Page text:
Full Disclosure

Photo by Steve Leisher on Unsplash

Sitting in Judgement

People just can’t imagine what it’s like for us. We’ve all been judged for being dissociative. So, we’ve spent our lives learning how to hide the DID. We’ve been forced to call it something else, anything else, to rationalize it away. DID has been the cause of damaged relationships, misunderstandings, loss of jobs, loss of friends and deep loneliness. So, how much do we ever disclose?

I chose to tell my family and close friends.

They may not understand, but I’ve tried. I told my family and a couple of close friends, because I wanted them to understand why I did or said certain things. I’d rather they know that I’m not forgetful, or undependable, or low in character, I’m fighting a disorder that occasionally makes me that way. I want them to know that if I don’t remember something, it’s not my choice and I do deeply care about them still. I can’t control when I switch, and now they are starting to see it and can deal with it however they choose.

I find that during conversations I can tell them I’m sorry for not knowing about something we’ve already talked about. They seem to be more understanding, rather than mad at me. Honestly, it’s been pretty amazing. I’m hopeful that as time goes by my relationships with my family will only get better. I’m finding that I’m less defensive knowing that they know about my DID. I feel safer.

Defensiveness

DID is a purely defensive position. We are defending ourselves by switching. I find that I’m not as capable of being loving and compassionate toward others. It’s hard for me to reach out toward others with an open heart, because I’m so used to waiting for the next trigger to come. This makes me seem and feel very self-centered and I don’t like that. I find I have to strive to be kind, loving and caring because it doesn’t come naturally to me. Some of my alters are that way, so I seem kind and caring, but I’m not that way. I’m always waiting for the other proverbial shoe to drop.

I hate being defensive, that’s why I fully disclosed my DID to my family and close friends. It was just my personal choice. It may not be yours, and that’s okay. It seems that having DID is a lot like grief — everyone does it very differently.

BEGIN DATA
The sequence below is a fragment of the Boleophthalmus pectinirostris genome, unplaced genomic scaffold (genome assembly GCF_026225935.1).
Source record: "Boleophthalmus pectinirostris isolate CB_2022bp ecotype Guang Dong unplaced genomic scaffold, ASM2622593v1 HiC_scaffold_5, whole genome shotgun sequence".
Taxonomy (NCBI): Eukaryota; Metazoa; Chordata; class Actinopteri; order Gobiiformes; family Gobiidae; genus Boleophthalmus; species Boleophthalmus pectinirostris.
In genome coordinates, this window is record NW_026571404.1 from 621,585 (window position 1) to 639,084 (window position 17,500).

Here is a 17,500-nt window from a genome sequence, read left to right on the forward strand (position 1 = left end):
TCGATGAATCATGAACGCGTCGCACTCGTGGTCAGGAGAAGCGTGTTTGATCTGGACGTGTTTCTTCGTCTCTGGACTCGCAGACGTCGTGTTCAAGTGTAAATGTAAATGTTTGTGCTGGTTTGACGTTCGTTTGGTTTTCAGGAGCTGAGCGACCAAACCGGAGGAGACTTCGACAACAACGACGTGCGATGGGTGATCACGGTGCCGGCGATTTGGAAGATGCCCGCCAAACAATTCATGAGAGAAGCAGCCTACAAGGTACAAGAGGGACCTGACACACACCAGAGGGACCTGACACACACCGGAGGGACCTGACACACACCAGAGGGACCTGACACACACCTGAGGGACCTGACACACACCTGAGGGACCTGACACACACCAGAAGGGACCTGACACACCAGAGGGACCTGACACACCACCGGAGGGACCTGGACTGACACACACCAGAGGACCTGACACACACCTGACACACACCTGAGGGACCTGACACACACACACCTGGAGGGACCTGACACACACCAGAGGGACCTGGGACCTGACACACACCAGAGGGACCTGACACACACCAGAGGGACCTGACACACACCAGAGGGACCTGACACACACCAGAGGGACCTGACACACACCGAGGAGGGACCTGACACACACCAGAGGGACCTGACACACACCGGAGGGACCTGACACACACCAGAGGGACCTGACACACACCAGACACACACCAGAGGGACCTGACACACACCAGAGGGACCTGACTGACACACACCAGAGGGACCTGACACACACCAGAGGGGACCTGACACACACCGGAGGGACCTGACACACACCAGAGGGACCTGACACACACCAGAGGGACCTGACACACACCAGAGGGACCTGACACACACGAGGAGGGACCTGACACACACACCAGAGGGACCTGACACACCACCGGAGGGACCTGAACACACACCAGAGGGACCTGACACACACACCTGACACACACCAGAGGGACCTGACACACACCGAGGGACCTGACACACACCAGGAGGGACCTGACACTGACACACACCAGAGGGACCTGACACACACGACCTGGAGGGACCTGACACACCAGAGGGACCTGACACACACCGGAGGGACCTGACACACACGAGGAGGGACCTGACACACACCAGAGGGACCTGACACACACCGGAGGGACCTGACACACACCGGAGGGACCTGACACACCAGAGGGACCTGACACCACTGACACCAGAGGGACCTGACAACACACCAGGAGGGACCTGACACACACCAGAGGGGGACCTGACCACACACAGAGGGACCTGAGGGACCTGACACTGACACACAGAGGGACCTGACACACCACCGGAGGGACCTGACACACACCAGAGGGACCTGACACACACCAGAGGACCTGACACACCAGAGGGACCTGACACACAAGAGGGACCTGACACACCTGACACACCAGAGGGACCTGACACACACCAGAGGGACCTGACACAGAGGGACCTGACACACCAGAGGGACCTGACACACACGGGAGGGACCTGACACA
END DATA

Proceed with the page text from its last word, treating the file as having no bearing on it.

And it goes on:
Food for thought,

Jana

My DID is Flaring

Or Am I Just Emotional?

I have recently had a friend tell me that I’m experiencing normal emotions and not switching alters.

I realized it’s easy to blame DID for poor character behaviors, blind spots and emotions of my core personality. I think there are times that I’m just having a bad day but want to say it’s a depressive-prone alter. By doing this, I’m not taking responsibility for my thoughts and feelings in the moment.

So, why do I think my DID is flaring?

I look at the people around me and they are consistent in mood or behavior and they follow a pretty steady and even narrow range of emotions. They get ups-and-downs but are always the same. I get way up and way down with a wide emotional range. Of course, I am also an artist/creative person, so lots of emotions come with the territory. However, I feel I can process the emotions best by compartmentalizing them into altered states of consciousness. I just can’t emotionally handle challenging information like I used to. So, I dissociate where others seem to stay even keeled.

I have come to realize that dissociation has been a great fallback when I get stressed. It’s my go-to stress fix now which really kind of sucks.

What are your experiences with daily dissociation?

Feeling abnormal,

Jana

P.S.: No wonder people say they have hundreds or thousands of alters….